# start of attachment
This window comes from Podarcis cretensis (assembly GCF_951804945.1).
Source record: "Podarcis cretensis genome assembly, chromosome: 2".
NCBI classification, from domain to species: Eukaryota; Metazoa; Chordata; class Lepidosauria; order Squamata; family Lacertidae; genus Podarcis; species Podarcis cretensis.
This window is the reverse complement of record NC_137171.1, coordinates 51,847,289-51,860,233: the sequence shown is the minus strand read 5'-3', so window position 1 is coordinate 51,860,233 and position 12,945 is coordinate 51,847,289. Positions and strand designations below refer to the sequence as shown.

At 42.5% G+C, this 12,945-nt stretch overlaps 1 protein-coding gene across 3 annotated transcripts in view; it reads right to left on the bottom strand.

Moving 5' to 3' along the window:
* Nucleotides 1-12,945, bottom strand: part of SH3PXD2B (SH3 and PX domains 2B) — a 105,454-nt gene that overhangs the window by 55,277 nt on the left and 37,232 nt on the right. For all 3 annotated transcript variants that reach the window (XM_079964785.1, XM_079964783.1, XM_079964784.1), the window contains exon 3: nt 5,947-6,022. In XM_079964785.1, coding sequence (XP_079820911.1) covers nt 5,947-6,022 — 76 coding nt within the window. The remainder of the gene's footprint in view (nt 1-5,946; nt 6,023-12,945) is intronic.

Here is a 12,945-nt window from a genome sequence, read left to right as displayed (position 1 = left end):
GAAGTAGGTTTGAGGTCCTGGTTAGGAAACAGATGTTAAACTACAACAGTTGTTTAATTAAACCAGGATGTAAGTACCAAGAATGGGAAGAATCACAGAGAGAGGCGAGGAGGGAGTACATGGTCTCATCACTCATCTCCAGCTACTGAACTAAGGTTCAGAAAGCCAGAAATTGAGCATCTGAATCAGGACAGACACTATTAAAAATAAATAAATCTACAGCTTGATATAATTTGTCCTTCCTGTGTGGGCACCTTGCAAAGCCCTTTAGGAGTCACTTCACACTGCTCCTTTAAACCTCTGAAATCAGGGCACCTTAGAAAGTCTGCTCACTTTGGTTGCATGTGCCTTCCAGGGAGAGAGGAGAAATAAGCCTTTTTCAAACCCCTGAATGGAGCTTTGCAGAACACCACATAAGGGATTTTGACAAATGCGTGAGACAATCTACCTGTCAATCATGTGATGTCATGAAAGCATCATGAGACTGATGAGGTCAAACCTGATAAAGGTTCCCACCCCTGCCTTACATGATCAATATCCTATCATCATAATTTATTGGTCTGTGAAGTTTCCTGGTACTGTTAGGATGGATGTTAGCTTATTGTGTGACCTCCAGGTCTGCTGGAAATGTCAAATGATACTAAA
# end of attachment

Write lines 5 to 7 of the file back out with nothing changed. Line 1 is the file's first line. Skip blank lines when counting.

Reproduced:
At 42.5% G+C, this 12,945-nt stretch overlaps 1 protein-coding gene across 3 annotated transcripts in view; it reads right to left on the bottom strand.

Moving 5' to 3' along the window:
* Nucleotides 1-12,945, bottom strand: part of SH3PXD2B (SH3 and PX domains 2B) — a 105,454-nt gene that overhangs the window by 55,277 nt on the left and 37,232 nt on the right. For all 3 annotated transcript variants that reach the window (XM_079964785.1, XM_079964783.1, XM_079964784.1), the window contains exon 3: nt 5,947-6,022. In XM_079964785.1, coding sequence (XP_079820911.1) covers nt 5,947-6,022 — 76 coding nt within the window. The remainder of the gene's footprint in view (nt 1-5,946; nt 6,023-12,945) is intronic.